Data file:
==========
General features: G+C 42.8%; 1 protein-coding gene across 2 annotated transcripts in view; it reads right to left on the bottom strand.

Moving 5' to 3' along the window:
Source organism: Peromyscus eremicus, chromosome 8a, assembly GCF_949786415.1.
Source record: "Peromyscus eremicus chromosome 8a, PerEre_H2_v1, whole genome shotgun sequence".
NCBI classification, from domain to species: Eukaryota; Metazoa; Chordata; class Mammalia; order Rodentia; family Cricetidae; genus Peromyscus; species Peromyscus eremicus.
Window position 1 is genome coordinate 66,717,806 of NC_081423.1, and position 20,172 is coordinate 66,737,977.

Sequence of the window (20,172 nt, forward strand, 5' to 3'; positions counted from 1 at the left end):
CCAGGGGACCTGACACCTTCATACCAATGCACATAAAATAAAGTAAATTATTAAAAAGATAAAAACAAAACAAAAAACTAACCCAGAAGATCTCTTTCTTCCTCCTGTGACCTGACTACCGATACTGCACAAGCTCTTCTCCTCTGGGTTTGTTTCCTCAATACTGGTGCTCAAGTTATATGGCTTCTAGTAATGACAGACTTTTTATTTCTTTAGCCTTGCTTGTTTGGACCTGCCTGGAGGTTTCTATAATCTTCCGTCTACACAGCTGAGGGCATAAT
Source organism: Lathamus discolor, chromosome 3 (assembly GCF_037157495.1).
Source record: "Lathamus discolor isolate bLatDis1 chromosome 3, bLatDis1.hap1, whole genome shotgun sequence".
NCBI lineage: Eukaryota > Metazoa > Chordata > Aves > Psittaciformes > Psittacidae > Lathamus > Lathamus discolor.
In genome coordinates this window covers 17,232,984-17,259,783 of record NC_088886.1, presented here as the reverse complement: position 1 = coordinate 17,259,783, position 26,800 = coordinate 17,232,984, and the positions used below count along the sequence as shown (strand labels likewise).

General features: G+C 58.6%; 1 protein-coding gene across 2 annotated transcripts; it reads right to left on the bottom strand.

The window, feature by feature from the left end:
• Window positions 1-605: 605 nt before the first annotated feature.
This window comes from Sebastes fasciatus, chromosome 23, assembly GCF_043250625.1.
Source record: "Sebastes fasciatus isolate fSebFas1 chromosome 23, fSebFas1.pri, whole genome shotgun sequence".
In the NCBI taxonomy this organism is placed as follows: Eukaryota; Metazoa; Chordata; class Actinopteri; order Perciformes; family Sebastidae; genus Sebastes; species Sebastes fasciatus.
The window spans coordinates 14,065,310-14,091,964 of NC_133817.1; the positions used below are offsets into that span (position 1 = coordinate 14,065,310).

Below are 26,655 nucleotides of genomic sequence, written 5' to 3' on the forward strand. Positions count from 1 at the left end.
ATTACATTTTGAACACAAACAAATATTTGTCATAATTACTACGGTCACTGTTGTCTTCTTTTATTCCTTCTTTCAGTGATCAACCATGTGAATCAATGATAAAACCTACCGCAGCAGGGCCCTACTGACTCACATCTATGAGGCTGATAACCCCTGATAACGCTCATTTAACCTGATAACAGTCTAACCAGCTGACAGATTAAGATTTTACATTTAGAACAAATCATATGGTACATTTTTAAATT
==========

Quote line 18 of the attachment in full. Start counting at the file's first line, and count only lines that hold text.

In the NCBI taxonomy this organism is placed as follows: Eukaryota; Metazoa; Chordata; class Actinopteri; order Perciformes; family Sebastidae; genus Sebastes; species Sebastes fasciatus.